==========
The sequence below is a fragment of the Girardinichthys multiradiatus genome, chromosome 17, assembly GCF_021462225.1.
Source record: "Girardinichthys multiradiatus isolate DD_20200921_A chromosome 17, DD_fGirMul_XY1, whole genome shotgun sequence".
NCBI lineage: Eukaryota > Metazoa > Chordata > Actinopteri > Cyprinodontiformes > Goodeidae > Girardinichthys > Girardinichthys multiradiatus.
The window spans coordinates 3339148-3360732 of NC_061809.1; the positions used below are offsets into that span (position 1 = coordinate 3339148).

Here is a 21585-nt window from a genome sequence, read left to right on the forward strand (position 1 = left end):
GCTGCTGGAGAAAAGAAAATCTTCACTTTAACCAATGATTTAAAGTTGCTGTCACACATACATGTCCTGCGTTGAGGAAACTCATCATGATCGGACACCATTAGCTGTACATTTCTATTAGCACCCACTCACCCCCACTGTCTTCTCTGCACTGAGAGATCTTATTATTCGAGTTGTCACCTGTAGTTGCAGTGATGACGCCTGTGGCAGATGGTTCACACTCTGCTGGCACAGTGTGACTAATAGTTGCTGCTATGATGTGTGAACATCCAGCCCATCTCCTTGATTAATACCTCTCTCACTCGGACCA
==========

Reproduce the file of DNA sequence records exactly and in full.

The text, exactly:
The sequence below is a fragment of the Girardinichthys multiradiatus genome, chromosome 17, assembly GCF_021462225.1.
Source record: "Girardinichthys multiradiatus isolate DD_20200921_A chromosome 17, DD_fGirMul_XY1, whole genome shotgun sequence".
NCBI lineage: Eukaryota > Metazoa > Chordata > Actinopteri > Cyprinodontiformes > Goodeidae > Girardinichthys > Girardinichthys multiradiatus.
The window spans coordinates 3339148-3360732 of NC_061809.1; the positions used below are offsets into that span (position 1 = coordinate 3339148).

Here is a 21585-nt window from a genome sequence, read left to right on the forward strand (position 1 = left end):
GCTGCTGGAGAAAAGAAAATCTTCACTTTAACCAATGATTTAAAGTTGCTGTCACACATACATGTCCTGCGTTGAGGAAACTCATCATGATCGGACACCATTAGCTGTACATTTCTATTAGCACCCACTCACCCCCACTGTCTTCTCTGCACTGAGAGATCTTATTATTCGAGTTGTCACCTGTAGTTGCAGTGATGACGCCTGTGGCAGATGGTTCACACTCTGCTGGCACAGTGTGACTAATAGTTGCTGCTATGATGTGTGAACATCCAGCCCATCTCCTTGATTAATACCTCTCTCACTCGGACCA